Russia accused of ‘deliberate’ starvation tactics in Mariupol in submission to ICC

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<span>People prepare food in a yard in the besieged southern port of Mariupol, Ukraine, on 23 March 2022.</span><span>Photograph: Alexander Ermochenko/Reuters</span>
People prepare food in a yard in the besieged southern port of Mariupol, Ukraine, on 23 March 2022.Photograph: Alexander Ermochenko/Reuters

Russia engaged in a “deliberate pattern” of starvation tactics during the 85-day siege of the Ukrainian city of Mariupol in early 2022, which amounted to a war crime, according to a fresh analysis submitted to the international criminal court.

The conclusion is at the heart of a dossier in the process of being submitted to the ICC in The Hague by the lawyers Global Rights Compliance, working in conjunction with the Ukrainian government. It argues that Russia and its leaders intended to kill and harm large numbers of civilians.

It has been estimated that 22,000 people were killed during the encirclement and capture of the city of Mariupol at the beginning of the war in Ukraine. Civilians were left without water, gas or electricity within days of the siege as temperatures fell below minus 10C.

Catriona Murdoch, a partner at Global Rights Compliance, said the aim of the research was “to see if there was a broader narrative” that amounted to a deliberate denial of food and other amenities necessary for life by the Russian military and its leadership, a strategy of starvation that could be said to amount to a war crime.

Related: Mariupol: The ruin of a city

“What we could see is that there were four phases to the Russian assault, starting with attacks on civilian infrastructure, cutting out the supply of electricity, heating and water. Then humanitarian evacuations were denied and even attacked, while aid was prevented from getting through,” Murdoch said.

“In the third phase, the remaining critical infrastructure was targeted, civilians terrorised with aid and water points bombed. Finally, in phase four, Russia engaged in strategic attacks to destroy or capture any remaining infrastructure items,” she said.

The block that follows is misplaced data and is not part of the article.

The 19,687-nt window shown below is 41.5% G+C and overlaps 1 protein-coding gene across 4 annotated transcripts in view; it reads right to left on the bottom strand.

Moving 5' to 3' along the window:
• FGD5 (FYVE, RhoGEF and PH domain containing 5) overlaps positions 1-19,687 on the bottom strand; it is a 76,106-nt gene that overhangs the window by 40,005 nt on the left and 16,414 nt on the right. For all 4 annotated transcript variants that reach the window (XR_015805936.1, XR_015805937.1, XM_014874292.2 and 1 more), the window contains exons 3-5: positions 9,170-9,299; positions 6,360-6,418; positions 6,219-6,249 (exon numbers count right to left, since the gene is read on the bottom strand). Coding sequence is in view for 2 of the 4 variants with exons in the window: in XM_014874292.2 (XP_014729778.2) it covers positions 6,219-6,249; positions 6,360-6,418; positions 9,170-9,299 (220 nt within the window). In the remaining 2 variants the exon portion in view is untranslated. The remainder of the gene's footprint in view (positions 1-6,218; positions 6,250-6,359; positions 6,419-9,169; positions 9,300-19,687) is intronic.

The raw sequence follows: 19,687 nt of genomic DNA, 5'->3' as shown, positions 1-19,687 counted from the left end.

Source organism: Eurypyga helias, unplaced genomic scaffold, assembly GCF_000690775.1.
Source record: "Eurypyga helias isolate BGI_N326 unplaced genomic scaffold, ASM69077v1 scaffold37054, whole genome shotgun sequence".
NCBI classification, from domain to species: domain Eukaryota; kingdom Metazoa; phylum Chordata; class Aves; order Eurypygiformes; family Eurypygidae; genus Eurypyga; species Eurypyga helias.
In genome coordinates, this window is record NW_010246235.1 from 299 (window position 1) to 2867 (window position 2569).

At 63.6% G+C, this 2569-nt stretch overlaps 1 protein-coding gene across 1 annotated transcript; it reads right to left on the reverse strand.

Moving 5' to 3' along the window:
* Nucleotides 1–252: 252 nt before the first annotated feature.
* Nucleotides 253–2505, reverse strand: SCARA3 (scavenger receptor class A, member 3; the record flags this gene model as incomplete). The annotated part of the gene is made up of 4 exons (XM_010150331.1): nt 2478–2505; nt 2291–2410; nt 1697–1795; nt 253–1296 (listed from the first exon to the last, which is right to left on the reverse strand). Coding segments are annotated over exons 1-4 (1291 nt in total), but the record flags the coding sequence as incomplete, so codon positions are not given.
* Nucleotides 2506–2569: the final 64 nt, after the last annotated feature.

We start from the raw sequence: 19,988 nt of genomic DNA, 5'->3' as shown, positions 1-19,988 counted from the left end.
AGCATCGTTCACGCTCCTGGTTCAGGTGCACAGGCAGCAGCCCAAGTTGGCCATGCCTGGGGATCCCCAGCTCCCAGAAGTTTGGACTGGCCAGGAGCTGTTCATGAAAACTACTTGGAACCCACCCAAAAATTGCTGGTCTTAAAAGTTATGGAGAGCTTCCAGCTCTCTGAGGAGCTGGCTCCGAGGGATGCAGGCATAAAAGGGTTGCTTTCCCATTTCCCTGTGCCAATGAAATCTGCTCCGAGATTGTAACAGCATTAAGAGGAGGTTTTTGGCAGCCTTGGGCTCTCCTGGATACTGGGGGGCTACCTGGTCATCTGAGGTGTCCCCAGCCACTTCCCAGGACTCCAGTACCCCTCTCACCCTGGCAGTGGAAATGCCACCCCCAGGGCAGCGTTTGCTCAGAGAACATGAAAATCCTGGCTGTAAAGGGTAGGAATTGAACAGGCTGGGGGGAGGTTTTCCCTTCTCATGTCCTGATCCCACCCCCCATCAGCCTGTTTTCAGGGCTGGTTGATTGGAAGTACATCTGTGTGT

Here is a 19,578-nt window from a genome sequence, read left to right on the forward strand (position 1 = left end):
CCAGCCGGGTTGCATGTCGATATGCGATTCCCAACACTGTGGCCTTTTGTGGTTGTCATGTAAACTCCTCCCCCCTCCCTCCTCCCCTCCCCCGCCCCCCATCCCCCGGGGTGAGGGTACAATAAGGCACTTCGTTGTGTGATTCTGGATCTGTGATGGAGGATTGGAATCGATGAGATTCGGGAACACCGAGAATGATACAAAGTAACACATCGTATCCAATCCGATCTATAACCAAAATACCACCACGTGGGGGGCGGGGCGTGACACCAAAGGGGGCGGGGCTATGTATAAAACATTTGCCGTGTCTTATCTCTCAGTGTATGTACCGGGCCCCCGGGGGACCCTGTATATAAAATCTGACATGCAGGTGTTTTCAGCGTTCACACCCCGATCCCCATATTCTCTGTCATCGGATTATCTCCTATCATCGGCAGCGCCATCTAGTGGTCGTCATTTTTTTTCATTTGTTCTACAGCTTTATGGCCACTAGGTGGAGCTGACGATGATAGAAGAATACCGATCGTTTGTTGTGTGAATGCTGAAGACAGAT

The phased targeting of Mariupol, she said, demonstrated that Russia had planned to capture the frontline city without mercy for its civilian population, which was estimated at 450,000 before the full invasion began in 24 February 2022.

The dossier concludes that an estimated 90% of healthcare facilities and homes in the city were destroyed or damaged during the siege, and food distribution points were bombed as well as humanitarian evacuation routes.

Given the importance of Mariupol and the centralisation of Russian decision-making, culpability for the deaths of thousands of civilians went to the top, it says. “Vladimir Putin is culpable,” Murdoch said, “and echelons of the Russian military leadership”, although she did not name commanders.

The ICC accepts third-party submissions although it does not necessarily act on them. Starvation and the denial of amenities necessary for civilian life are considered war crimes, but this remains a relatively new area of international law, and so far no alleged perpetrator has been prosecuted.

Last month, Karim Khan, the chief prosecutor at the ICC, applied for an arrest warrant for Israel’s prime minister, Benjamin Netanyahu, and minister of defence, Yoav Gallant, arguing that the two had deliberately inflicted starvation on Palestinians in Gaza – a claim rejected by Israel.

“Israel has intentionally and systematically deprived the civilian population in all parts of Gaza of objects indispensable to human survival,” Khan said. Three Hamas leaders were also subject to similar applications, relating to the war that began with the attack by the group on Israel on 7 October.

Murdoch said Khan’s applications for the arrest warrants linked to the conflict in Gaza “were the first of their kind” relating to starvation as a war crime, and had highlighted the issue in the minds of lawyers and prosecutors. “What it showed is where the ICC’s thinking is,” she said.

The lawyers said initially they were unsure as to how easy it would be to create a war crimes dossier for Mariupol because the Russian occupation made evidence-gathering difficult, despite the fierce fighting and high numbers of casualties.

But they developed a technique that used a specially created algorithm to map the destruction of specific locations, as monitored by satellite imagery, with what explosives experts assessed as Russian attacks.

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